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Building LNG capabilities

1 November 2017

Construction work on BP Shipping’s new LNG fleet is on target, with the first launch completed at the end of September. So, attention has now turned to making sure that the crews are ready.

Sailing a liquefied natural gas (LNG) carrier requires different skills to those needed on an oil tanker. The six state-of-the-art LNG vessels being built for BP Shipping in South Korea as part of Project Delphi also have engines and systems associated with propulsion and reliquefaction that are the most sophisticated ever used in their class.


So, BP Shipping and BP Maritime Services (BPMS) have embarked on a comprehensive training programme to make sure that the ships have crews with the right capabilities to ensure safe and effective operations. Four of the new Delphi carriers will be inducted into the European fleet, where there’s already significant LNG expertise, thanks to the Gem and outgoing Trader classes, as well as the veteran Northwest Shearwater. But, the other two vessels will be inducted into the Indian fleet, where LNG transportation is a completely new discipline.


“Our challenge is to put together crews with the right skills and necessary experience,” says Kevin D’Souza, head of performance and development for BPMS. “For the European fleet, the approach taken for selection of officers is organic, as the skill set already exists there. The approach we’ve chosen for the Indian fleet, however, is to fill 50% of positions with officers from the Indian LPG (liquefied petroleum gas) fleet. They obviously have gas experience and are familiar with BP’s standards and requirements, but need specific LNG operational training. The other 50% will be external recruits, who have LNG skills but need the BP training.”

Cargo tank - on-board the British Partner

NO96 technology membrane containment system for the transportation and storage of LNG

A total of 14 external officers have already been recruited and 10 internal BP officers selected from the LPG fleet to start their Delphi training, which includes on-board practical experience in the European fleet. Recruitment for junior deck and engineer positions begins in December, again with a 50/50 internal/external split.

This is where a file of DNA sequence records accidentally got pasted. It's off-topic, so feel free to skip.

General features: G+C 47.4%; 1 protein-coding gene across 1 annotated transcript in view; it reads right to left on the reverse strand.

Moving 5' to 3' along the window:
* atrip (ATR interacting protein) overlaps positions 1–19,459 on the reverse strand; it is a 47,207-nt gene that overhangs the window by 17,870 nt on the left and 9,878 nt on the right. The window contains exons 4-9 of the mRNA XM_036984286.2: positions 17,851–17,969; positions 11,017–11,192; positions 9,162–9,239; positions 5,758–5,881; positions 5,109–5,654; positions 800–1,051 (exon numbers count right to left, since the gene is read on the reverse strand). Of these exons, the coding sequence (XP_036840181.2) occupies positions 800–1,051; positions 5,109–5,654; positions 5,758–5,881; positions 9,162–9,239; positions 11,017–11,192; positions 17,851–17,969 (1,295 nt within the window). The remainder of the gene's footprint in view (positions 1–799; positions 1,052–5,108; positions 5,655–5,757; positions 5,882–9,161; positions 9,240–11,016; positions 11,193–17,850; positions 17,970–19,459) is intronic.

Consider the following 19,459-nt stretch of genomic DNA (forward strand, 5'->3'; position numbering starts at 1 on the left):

“This is obviously a significant investment when you factor in the total training costs and familiarization required for this project. But, it’s a price worth paying, because we need crews who can meet the high standards required by BP,” Kevin explains. “We’ve been extremely strict in our recruitment process as a result. Half of all applicants were rejected at CV stage because they didn’t have sufficient experience. Only one in five of those interviewed made it through to the BP panel stage and only half of those were eventually appointed.” Training in LPG is also now under way for oil tanker officers from the Indian fleet, in order to fill the positions vacated by those moving to LNG. 

Photograph of Steel cutting sign for Hull 2443

Liam Hyland and his wife Tréise who had the honour of pressing the button for the first steel cut of H2443.

It was a great learning experience sailing on board the British Ruby as a cross-training officer. It gave me the opportunity to work, discuss and share the experiences of officers and engineers on the Gem class.”
Satinder Singh Nara

Apart from the vital LNG learning, it was a good opportunity to interact with people from various cultural backgrounds – British, Irish, Polish, Scottish and Filipino. They all bonded and demonstrated the importance of our core values and unity in diversity.
NakulY Kulkarni
I was a bit nervous moving out of my LPG comfort zone and working with the European fleet, but it made me realize that, at BP, we are not only one team, but also one big family.
Vishal Singh

Milestones marked


  1. The first Delphi vessel has moved another step nearer to completion at Daewoo Shipbuilding & Marine Engineering (DSME) in South Korea, following the welding together of almost 60 pre-constructed blocks and float out at the end of September. 
  2. Commissioning of systems and equipment for H2441 will begin in time for scheduled mooring trials in early- January 2018, with sea and gas trials taking place in March. 
  3. One further keel in the series will be laid by the end of this year and steel will be cut on the sixth and final Delphi vessel at the start of December. 
  4. In line with efforts to include families of staff in the project, Tréise Hyland, the wife of HSSE superintendent Liam Hyland, pressed the button to cut first steel for H2443, shortly after giving birth to the couple’s first child. 
  5. Delphi team hull inspectors Jeong Rok Kang and Yunsik Choo did the honours for HN2444. And, earlier in the year, it was the turn of Septi Linda Herawati, partner of site construction manager Sandy Farquhar, to perform the ceremony for HN2442. 
  6. The entire Delphi fleet is expected to be in operation by March 2019, when the ships will be used to transport gas from the Freeport LNG project in the US. 
Infographic illistrating vessel class comparison

Vessel class comparison

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